Cycling cadence is a vital and often overlooked component of cycling performance. Although pedaling a bike seems relatively straightforward, there’s more to it than most realize. Whether it’s understanding how your cycling cadence is impacting your power output or how it’s affecting your efficiency on the bike, it’s important to pay attention to how you’re turning the pedals.
But what is cycling cadence? How do you measure it? And what can you do to improve it? Whether you’re just getting started or an experienced rider looking for tips and best practices, this guide will help you get the most out of each pedal stroke.
Table of Contents
What is Cycling Cadence?
Expressed in revolutions per minute (RPM), cycling cadence is simply the rate at which you turn the pedals. For example, if your cadence is 90 RPM, this means each pedal is making 90 full revolutions in a minute. A higher cadence generally means you’re pedaling faster with less resistance, while a lower cadence is associated with more resistance and a slower pedal speed.
Cycling cadence will often vary from one rider to another depending on factors such as rider preference, fitness level, and the type of riding being performed. Different types of bikes and their respective gearing setup can also impact a rider’s cadence. On fixed-gear bikes, cadence will be proportional to speed. The faster you pedal, the faster you’ll go. However, you can control your cadence on bikes with multiple gears by shifting up or down as speed and resistance change.
How Do You Measure Cycling Cadence?
The simplest way to measure your cycling cadence is to count how many times your right or left knee rises in 15 seconds and then multiply that number by four. The downside to this method is it only provides a momentary snapshot of your cadence. This means to measure your cadence at different points throughout your ride will require a lot of counting. Needless to say, this method can be very tedious and ultimately distract from the enjoyment of a ride.
Cadence sensors, on the other hand, are an easier and more accurate way to measure cycling cadence. Standalone cadence sensors typically attach to either the crank arm or the left-side chainstay. In addition to measuring power output, power meters can also measure cycling cadence. Both types of sensors record cadence data and then wirelessly transmit it to a bike computer, sports watch, or smartphone app. In addition to improving the ease and accuracy of measurement, cadence sensors make incorporating cadence into a training plan easier as well.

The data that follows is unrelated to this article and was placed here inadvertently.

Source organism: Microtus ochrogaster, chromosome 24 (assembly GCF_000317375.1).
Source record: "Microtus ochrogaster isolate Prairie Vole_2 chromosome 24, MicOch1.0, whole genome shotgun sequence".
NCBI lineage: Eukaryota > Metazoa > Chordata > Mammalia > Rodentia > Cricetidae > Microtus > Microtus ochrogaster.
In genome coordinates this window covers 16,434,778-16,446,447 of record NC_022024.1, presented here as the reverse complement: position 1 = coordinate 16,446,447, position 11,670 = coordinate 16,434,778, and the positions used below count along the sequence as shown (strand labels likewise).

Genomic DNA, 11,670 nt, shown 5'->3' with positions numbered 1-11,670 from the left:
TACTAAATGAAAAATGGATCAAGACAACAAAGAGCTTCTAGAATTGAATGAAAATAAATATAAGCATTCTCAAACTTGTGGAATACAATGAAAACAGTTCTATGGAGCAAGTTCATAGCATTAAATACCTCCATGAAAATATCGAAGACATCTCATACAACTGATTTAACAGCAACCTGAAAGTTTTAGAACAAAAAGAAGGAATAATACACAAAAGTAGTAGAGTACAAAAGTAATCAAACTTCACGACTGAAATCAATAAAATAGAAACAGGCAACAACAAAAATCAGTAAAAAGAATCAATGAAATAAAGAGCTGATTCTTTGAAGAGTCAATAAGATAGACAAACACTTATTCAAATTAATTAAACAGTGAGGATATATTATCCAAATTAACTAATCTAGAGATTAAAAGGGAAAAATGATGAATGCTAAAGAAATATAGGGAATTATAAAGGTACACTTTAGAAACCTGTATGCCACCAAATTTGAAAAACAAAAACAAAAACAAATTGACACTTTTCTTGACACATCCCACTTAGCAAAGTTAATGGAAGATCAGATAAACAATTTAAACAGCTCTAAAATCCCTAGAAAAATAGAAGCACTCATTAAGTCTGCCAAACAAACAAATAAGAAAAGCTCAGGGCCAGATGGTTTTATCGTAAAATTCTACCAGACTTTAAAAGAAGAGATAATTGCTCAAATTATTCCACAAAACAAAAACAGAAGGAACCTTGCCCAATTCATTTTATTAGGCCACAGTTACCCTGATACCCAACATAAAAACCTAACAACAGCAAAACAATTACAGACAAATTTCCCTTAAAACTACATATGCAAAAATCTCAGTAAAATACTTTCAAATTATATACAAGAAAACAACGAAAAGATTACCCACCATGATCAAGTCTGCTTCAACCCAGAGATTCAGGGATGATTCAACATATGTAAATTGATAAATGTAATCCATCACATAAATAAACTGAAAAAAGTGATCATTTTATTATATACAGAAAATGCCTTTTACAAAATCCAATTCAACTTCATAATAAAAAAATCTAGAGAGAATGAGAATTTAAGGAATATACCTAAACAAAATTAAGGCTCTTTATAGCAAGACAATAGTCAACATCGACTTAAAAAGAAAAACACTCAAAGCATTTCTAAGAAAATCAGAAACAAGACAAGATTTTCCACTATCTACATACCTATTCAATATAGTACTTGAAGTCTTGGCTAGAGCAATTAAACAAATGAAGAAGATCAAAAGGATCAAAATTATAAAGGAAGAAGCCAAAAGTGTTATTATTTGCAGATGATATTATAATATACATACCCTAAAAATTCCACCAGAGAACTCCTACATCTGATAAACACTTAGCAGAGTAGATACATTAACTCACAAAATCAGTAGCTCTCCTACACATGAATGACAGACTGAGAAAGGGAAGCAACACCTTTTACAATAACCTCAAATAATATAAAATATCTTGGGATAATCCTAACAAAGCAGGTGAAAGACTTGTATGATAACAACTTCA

Why is Cycling Cadence Important?
Cycling cadence plays a critical role in cycling performance, specifically in power output, riding efficiency, and even injury prevention.
The power you produce when cycling is a product of your pedal force (torque) and pedal speed (cadence). This means increasing or decreasing your cycling cadence will directly impact the power you’re able to produce.
Like fuel efficiency in a car, riding efficiency is all about how well you use your energy stores. The longer your ride, the more impact your riding efficiency has. When you pedal at a cadence that’s too low, you’re putting extra strain on your muscles. This can lead to quicker fatigue and exhaustion, making it difficult to finish your ride.
On the other hand, pedaling at a cadence that’s too high wastes energy. Not only does it unnecessarily tax your cardiovascular system, but it doesn’t allow you to get the most out of every pedal stroke.
Pedaling at a cadence that’s either too low or too high can also increase the risk of overuse injuries. A cadence that’s too low has been shown to increase muscle soreness and strain as well as lead to knee injuries. Conversely, a cadence that’s too high can lead to a breakdown in pedaling form, which can put your joints at risk.
What is the Ideal Cycling Cadence?
The short answer: There isn’t one.
The “ideal” cycling cadence is different for every rider. Beginner cyclists typically pedal slower than those with more riding experience. On the other hand, professional cyclists can sustain a much higher cadence, even during sprints and climbs.
When racing, a moderate cadence is more economical for endurance events. For time trials and shorter races, a higher cadence is often better. For brief periods of riding that require a lot of power, such as attacks, surges, and sprints, a very high cadence is going to be the most effective.